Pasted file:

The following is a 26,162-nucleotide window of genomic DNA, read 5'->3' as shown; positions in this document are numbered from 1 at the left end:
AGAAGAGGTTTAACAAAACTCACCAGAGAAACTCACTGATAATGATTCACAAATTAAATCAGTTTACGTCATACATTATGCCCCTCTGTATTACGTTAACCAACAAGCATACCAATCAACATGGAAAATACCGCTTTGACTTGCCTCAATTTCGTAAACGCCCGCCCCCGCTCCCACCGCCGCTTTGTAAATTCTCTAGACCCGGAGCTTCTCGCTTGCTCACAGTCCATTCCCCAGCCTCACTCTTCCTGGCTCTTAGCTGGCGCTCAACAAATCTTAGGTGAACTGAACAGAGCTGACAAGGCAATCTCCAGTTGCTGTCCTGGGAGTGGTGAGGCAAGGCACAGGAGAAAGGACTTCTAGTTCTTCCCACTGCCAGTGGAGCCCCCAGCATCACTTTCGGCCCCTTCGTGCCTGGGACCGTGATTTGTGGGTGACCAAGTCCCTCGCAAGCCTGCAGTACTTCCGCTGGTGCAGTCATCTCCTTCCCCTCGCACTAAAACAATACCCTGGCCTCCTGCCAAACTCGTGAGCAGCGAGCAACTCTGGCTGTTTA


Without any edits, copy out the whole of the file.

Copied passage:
The following is a 26,162-nucleotide window of genomic DNA, read 5'->3' as shown; positions in this document are numbered from 1 at the left end:
AGAAGAGGTTTAACAAAACTCACCAGAGAAACTCACTGATAATGATTCACAAATTAAATCAGTTTACGTCATACATTATGCCCCTCTGTATTACGTTAACCAACAAGCATACCAATCAACATGGAAAATACCGCTTTGACTTGCCTCAATTTCGTAAACGCCCGCCCCCGCTCCCACCGCCGCTTTGTAAATTCTCTAGACCCGGAGCTTCTCGCTTGCTCACAGTCCATTCCCCAGCCTCACTCTTCCTGGCTCTTAGCTGGCGCTCAACAAATCTTAGGTGAACTGAACAGAGCTGACAAGGCAATCTCCAGTTGCTGTCCTGGGAGTGGTGAGGCAAGGCACAGGAGAAAGGACTTCTAGTTCTTCCCACTGCCAGTGGAGCCCCCAGCATCACTTTCGGCCCCTTCGTGCCTGGGACCGTGATTTGTGGGTGACCAAGTCCCTCGCAAGCCTGCAGTACTTCCGCTGGTGCAGTCATCTCCTTCCCCTCGCACTAAAACAATACCCTGGCCTCCTGCCAAACTCGTGAGCAGCGAGCAACTCTGGCTGTTTA